UI brings World Food Prize winner to speak on ending poverty and hunger Oct. 11

From University News Services

Jo Luck, co-winner of the 2010 World Food Prize and president of the nonprofit organization Heifer International, will discuss “A Sustainable Approach to Ending Hunger and Poverty,” from 12:45 to 1:45 p.m. Monday, Oct. 11, in the Senate Chamber of the Old Capitol Museum on the University of Iowa campus.

The UI Center for Human Rights (UICHR), the UI Office of the President, the UI Office of Sustainability and UI International Programs are sponsoring the lecture, which is free and open to the public.

During her years as president and CEO of Heifer International, Luck has helped grow the organization’s $7 million budget to more than $130 million and has expanded programs throughout Africa, the Americas, Asia and the South Pacific, and Central and Eastern Europe, all in an effort to continue Heifer’s mission of ending hunger and poverty while caring for the earth.

Luck led public education initiatives to link grassroots donors to needy recipients and increase knowledge and awareness of global hunger and poverty issues. Through the contributions of these donors that Luck inspired, Heifer has provided more than 30 kinds of livestock and animals, as well as technical training, to millions of families worldwide and empowered them to quickly convert these gifts into food and income-generating enterprises.

Luck’s upcoming lecture aims to spark debate and discussion about global food security issues and to challenge students and others to think more broadly about these topics. She will discuss her experiences leading Heifer, the organization’s values-based approach to community development and how it translates into the alleviation of poverty.

This lecture is part of the weeklong World Food Prize Laureate Lecture Series, which brings current and past World Food Prize Laureates to colleges and universities across Iowa for free lectures on a wide array of topics regarding world food supply, sustainability, nutrition and more.

“The concept of equitable sustainability is very much at the center of the human rights’ discussions today,” said Greg Hamot, UICHR director. “Jo Luck and her work in the area of sustainability exemplify the meaning of Article 25 of the Universal Declaration of Human Rights as it relates to the right to adequate sustenance. Given the resources that the University of Iowa has dedicated to sustainability studies, we’re very lucky to have Jo Luck address our students, faculty, staff and the community.”

Joan Nashelsky, UICHR program assistant, said it’s important to address these audiences because they’re also working to identify solutions to some of these issues through their research, teaching and service.

“Both the UICHR and Heifer are looking at how issues such as climate change may affect the ability to grow food or not, and if future generations can overcome these obstacles,” Nashelsky said.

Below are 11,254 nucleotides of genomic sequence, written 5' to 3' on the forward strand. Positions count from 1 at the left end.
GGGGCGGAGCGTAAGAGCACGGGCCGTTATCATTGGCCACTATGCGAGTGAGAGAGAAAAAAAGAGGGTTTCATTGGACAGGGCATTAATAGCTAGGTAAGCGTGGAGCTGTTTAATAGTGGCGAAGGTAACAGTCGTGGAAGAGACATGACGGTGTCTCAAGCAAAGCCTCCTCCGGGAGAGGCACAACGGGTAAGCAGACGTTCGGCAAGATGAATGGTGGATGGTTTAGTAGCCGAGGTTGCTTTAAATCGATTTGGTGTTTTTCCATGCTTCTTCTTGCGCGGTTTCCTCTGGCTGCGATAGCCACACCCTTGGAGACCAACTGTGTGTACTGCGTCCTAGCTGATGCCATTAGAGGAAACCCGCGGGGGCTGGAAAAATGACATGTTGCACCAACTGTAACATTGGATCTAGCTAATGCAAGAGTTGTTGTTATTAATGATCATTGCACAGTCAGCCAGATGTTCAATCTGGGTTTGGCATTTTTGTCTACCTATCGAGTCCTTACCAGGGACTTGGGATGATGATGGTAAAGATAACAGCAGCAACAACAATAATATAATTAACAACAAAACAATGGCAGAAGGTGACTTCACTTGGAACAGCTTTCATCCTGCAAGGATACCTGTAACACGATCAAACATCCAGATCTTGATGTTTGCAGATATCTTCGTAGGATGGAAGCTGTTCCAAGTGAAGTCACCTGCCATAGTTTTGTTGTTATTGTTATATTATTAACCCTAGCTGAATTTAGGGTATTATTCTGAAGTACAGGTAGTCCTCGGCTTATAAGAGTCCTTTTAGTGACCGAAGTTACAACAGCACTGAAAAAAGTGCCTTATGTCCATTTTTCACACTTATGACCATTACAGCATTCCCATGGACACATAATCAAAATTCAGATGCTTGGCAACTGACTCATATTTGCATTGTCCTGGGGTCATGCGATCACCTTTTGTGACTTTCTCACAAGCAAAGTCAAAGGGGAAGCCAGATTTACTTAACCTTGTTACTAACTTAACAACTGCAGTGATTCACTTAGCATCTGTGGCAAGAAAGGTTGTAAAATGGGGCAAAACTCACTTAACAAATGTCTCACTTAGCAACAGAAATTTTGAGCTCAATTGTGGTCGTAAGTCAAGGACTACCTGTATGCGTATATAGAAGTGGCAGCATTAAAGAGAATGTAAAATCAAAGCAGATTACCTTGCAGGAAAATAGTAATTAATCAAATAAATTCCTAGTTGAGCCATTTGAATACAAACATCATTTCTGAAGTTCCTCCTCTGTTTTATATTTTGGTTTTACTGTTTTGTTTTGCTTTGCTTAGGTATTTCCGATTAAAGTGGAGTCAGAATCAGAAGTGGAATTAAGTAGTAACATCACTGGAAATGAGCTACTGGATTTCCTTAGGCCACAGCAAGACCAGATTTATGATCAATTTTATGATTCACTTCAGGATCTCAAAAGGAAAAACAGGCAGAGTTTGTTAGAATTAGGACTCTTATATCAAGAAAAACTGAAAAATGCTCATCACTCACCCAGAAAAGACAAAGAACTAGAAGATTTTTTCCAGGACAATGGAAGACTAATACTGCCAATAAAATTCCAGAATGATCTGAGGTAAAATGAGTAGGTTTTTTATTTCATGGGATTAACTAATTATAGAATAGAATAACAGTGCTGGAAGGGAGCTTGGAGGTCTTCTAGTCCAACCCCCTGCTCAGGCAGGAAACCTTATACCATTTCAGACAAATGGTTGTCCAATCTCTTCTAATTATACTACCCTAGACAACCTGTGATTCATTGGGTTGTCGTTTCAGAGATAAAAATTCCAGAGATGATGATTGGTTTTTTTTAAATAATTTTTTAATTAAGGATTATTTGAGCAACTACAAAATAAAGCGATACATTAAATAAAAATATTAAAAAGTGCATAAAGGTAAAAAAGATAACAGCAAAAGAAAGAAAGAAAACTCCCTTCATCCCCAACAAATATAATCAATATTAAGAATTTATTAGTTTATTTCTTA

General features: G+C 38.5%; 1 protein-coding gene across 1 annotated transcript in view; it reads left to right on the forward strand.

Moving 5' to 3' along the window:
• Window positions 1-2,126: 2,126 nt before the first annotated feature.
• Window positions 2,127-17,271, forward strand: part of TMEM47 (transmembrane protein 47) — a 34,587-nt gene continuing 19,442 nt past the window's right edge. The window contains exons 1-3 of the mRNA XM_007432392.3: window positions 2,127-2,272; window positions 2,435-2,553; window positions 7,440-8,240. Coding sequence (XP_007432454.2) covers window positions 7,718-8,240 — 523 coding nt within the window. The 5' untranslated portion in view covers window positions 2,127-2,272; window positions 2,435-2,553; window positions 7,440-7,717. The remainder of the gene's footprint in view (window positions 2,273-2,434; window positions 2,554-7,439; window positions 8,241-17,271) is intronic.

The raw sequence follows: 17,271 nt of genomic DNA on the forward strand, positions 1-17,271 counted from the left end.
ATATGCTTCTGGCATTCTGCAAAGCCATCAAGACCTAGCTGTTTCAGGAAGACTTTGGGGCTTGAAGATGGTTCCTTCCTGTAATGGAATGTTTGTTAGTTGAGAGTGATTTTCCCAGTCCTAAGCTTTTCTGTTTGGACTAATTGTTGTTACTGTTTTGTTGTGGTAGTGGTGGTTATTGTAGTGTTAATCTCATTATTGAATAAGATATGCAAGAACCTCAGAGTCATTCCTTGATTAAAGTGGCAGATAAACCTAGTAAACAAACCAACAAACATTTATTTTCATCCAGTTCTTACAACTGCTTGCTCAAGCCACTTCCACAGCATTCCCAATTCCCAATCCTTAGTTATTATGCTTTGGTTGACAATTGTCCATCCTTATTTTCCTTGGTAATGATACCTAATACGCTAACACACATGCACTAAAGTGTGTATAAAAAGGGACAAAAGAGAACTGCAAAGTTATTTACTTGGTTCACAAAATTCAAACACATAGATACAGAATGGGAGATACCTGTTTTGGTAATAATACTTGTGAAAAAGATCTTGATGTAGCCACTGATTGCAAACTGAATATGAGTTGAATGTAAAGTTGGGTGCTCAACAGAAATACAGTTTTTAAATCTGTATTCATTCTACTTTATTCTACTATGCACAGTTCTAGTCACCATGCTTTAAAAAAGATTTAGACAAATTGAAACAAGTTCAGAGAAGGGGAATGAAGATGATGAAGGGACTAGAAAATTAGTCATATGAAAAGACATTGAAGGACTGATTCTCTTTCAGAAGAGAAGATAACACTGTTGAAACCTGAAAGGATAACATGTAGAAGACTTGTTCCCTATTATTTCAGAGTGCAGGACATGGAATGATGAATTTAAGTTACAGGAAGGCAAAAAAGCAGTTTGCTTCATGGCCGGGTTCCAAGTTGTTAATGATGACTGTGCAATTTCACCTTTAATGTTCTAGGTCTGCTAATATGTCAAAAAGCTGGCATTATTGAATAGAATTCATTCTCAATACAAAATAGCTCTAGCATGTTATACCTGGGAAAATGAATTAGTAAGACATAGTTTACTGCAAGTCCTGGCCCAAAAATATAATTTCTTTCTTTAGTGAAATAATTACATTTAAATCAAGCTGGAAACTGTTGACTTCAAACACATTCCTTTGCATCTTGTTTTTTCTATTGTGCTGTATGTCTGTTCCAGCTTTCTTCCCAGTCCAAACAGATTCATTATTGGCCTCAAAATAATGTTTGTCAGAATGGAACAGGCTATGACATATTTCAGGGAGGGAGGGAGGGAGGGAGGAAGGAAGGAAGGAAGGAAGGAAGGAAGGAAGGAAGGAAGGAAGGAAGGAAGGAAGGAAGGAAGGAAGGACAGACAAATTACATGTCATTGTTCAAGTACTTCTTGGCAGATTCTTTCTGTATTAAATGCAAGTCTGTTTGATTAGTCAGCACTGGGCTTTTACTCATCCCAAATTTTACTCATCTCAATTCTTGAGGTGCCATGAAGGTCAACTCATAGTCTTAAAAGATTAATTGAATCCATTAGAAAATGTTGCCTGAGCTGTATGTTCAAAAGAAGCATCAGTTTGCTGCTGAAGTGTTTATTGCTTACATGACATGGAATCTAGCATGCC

“Given the resources that the University of Iowa has dedicated to sustainability studies, we’re very lucky to have Jo Luck address our students, faculty, staff and the community.”

During the week of the lecture, the World Food Prize Norman E. Borlaug International Symposium will take place in Des Moines, Iowa, and bring together scientists, policy makers, educators, government leaders and farmers from over 65 countries to discuss agriculture and global development issues.

The theme this year is “Take It to the Farmer: Reaching the World’s Smallholders” and focuses on how agriculture organizations and companies can work with the world’s small-scale farmers to increase the quality, quantity and availability of food on the planet.

The World Food Prize was conceived by Dr. Norman E. Borlaug, recipient of the 1970 Nobel Peace Prize for his work in world agriculture. Since 1986, The World Food Prize has been the foremost international award recognizing — without regard to race, religion, nationality, or political beliefs — the achievements of individuals who have advanced human development by improving the quality, quantity or availability of food in the world. The World Food Prize Foundation is located in Des Moines.

Heifer International is a global nonprofit with a proven solution to ending hunger and poverty in a sustainable way. Since 1944, Heifer has helped over 12 million families and communities in more than 125 countries, including the United States, become more self-reliant through gifts of livestock, seeds and extensive agricultural training, which provide a multiplying source of food and income.

For more information or special accommodations to attend this lecture, contact Nashelsky at 319-335-3900 or at joan-nashelsky@uiowa.edu.

For more information on the World Food Prize, visit http://www.worldfoodprize.org. To learn more about Heifer International, visit http://www.heifer.org. To learn more about the UICHR, part of UI International Programs, visit http://international.uiowa.edu/centers/human-rights/.

 

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